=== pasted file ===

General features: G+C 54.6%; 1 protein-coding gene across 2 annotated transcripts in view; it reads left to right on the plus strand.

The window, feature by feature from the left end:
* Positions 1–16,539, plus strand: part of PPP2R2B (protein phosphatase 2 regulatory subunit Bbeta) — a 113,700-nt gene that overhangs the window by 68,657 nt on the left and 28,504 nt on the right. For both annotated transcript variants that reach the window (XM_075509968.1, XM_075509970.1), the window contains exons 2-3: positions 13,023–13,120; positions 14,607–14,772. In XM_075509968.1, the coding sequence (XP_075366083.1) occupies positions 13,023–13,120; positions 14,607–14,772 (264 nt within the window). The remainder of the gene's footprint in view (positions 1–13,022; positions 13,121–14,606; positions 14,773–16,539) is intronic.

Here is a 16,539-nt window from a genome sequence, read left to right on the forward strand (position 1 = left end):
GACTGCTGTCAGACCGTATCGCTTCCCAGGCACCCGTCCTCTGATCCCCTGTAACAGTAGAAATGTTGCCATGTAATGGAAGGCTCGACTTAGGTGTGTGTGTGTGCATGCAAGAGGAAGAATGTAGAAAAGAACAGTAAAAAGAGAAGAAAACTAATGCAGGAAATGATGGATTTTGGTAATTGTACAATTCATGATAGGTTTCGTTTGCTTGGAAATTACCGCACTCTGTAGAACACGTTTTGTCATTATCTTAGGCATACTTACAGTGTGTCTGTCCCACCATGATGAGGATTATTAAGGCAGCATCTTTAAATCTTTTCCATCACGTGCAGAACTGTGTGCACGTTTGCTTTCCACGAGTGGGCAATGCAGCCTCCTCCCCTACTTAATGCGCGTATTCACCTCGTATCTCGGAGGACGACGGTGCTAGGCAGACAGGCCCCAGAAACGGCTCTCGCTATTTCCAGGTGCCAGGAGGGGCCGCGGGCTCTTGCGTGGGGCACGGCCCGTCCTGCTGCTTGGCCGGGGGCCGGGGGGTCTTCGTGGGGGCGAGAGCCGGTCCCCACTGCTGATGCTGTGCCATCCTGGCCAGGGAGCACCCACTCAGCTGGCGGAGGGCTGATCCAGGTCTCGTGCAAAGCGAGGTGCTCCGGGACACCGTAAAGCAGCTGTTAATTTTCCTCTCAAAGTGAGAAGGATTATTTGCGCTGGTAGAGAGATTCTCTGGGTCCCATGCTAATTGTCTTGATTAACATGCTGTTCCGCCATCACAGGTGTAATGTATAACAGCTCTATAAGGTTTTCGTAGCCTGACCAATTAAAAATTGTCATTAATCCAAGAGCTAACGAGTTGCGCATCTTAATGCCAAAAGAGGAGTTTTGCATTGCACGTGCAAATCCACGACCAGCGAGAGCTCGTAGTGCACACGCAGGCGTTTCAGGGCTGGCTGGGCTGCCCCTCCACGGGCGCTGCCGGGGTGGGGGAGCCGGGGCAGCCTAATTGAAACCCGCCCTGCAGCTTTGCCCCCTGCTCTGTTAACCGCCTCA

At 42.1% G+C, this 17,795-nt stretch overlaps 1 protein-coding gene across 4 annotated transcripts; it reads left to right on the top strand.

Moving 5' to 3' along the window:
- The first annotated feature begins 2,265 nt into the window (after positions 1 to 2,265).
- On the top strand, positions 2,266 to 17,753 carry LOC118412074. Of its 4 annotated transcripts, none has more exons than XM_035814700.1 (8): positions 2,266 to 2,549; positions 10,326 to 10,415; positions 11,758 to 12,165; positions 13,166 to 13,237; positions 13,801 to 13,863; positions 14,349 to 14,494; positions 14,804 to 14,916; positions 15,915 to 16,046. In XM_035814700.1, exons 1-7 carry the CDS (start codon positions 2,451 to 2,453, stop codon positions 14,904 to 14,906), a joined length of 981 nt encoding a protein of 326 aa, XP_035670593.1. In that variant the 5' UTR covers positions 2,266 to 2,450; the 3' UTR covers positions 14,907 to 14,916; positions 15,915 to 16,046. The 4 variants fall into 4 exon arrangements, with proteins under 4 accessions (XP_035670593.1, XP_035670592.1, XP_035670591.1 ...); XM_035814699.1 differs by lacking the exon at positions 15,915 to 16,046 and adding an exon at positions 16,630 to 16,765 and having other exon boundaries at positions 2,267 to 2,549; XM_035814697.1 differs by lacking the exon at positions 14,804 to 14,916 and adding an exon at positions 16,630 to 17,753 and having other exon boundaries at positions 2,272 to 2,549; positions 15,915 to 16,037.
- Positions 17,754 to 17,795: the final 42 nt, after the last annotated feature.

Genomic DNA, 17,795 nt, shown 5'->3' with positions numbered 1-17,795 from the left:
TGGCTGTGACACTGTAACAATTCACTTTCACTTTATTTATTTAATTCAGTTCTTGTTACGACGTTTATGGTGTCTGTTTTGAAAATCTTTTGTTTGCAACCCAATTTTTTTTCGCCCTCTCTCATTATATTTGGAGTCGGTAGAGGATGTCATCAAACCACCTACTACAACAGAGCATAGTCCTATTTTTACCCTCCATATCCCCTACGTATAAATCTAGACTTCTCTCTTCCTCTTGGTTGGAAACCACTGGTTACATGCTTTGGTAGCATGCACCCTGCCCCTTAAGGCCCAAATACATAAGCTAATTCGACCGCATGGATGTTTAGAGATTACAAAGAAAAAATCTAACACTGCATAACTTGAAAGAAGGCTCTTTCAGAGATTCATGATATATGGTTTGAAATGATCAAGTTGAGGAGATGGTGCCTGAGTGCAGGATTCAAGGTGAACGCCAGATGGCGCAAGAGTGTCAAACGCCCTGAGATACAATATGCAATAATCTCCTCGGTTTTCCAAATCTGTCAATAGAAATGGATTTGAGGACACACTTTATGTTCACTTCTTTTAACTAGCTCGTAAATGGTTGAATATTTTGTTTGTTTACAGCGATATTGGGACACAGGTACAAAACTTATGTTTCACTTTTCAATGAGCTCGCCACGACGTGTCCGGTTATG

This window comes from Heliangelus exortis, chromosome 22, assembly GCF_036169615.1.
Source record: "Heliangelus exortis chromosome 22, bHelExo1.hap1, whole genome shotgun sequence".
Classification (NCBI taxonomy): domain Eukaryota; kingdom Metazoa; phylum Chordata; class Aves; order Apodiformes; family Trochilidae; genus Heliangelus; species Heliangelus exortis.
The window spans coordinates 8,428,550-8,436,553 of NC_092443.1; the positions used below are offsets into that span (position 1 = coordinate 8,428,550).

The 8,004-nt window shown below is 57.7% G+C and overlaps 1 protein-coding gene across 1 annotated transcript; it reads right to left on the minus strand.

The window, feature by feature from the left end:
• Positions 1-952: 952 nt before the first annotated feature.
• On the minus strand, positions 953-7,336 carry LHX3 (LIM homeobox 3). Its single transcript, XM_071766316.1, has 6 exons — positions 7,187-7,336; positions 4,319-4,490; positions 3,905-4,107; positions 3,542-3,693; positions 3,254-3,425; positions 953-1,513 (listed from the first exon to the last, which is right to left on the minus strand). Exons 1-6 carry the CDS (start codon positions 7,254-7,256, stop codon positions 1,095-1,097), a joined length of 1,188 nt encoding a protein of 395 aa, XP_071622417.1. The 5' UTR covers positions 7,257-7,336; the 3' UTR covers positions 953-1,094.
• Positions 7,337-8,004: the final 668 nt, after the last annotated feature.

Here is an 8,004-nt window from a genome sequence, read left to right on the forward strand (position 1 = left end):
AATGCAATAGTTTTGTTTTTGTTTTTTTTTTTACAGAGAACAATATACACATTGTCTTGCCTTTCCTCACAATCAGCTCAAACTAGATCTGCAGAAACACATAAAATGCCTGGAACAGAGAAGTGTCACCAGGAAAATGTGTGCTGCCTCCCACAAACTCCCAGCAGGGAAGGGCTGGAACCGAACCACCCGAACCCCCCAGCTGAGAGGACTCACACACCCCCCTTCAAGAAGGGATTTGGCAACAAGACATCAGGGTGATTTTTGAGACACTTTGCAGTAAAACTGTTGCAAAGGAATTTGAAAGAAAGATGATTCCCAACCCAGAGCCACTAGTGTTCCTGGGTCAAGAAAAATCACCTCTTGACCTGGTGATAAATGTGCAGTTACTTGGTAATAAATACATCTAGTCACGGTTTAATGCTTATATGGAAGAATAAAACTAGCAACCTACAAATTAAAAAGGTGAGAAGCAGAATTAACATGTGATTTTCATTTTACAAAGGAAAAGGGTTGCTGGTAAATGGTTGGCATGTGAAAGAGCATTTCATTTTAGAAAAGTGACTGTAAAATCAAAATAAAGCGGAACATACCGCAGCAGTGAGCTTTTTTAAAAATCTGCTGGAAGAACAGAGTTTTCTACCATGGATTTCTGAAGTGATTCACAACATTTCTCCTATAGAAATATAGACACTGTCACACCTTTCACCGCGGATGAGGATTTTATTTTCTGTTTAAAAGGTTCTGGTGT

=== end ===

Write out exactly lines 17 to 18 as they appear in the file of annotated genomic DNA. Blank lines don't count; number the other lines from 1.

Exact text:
The 8,004-nt window shown below is 57.7% G+C and overlaps 1 protein-coding gene across 1 annotated transcript; it reads right to left on the minus strand.

The window, feature by feature from the left end: